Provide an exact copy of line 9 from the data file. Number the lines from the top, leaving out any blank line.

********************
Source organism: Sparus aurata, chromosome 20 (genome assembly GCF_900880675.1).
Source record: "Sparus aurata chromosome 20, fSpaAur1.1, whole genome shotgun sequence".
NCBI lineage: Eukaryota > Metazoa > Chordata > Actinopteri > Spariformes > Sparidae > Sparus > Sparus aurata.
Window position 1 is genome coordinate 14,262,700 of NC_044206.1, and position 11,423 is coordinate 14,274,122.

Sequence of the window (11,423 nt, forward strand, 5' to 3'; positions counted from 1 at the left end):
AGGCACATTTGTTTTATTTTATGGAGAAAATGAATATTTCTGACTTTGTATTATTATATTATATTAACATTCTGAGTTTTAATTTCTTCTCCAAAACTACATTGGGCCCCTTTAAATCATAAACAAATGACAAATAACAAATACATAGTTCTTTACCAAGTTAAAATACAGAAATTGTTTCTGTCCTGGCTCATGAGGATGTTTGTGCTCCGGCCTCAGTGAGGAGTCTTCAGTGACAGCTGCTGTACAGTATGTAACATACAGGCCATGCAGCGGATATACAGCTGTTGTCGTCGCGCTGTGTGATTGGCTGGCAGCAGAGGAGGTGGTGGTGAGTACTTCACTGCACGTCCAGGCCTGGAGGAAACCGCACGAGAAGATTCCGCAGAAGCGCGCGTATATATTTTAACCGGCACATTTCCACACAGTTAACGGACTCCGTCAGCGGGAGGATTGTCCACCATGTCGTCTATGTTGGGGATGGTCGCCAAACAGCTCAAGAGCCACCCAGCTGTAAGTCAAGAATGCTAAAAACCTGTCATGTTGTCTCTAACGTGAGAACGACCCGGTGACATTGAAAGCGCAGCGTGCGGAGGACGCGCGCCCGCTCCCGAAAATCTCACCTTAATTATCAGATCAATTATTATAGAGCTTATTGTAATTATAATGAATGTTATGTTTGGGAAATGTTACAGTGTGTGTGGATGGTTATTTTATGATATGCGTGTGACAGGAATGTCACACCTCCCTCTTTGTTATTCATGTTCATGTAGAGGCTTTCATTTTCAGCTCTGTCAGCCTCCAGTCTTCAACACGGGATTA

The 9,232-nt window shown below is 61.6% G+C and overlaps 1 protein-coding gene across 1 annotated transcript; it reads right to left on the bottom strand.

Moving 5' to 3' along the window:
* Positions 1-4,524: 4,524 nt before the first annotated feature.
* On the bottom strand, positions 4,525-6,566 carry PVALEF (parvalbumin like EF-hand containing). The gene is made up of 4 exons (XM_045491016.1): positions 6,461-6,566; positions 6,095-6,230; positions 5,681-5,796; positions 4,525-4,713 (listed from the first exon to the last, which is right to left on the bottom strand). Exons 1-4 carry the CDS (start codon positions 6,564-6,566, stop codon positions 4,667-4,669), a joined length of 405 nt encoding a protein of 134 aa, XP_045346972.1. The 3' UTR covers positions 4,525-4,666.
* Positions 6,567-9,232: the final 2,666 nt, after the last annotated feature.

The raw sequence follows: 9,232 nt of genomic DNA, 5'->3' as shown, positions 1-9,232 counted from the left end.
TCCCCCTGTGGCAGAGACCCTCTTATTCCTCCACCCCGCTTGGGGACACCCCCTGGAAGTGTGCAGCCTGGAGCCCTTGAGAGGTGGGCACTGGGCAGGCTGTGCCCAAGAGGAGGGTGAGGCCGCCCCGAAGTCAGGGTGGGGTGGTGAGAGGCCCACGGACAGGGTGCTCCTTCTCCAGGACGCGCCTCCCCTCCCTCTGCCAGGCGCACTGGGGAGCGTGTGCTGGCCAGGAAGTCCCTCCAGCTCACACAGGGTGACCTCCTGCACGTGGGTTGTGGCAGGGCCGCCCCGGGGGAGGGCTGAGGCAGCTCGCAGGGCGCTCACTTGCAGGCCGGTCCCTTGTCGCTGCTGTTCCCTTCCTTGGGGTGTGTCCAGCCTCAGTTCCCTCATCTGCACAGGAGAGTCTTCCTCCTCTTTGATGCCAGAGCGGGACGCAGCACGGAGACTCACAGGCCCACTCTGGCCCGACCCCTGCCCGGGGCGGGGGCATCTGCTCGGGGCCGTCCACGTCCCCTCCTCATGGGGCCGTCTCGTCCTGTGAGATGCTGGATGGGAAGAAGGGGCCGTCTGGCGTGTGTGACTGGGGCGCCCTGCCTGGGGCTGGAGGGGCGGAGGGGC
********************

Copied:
* Positions 1-4,524: 4,524 nt before the first annotated feature.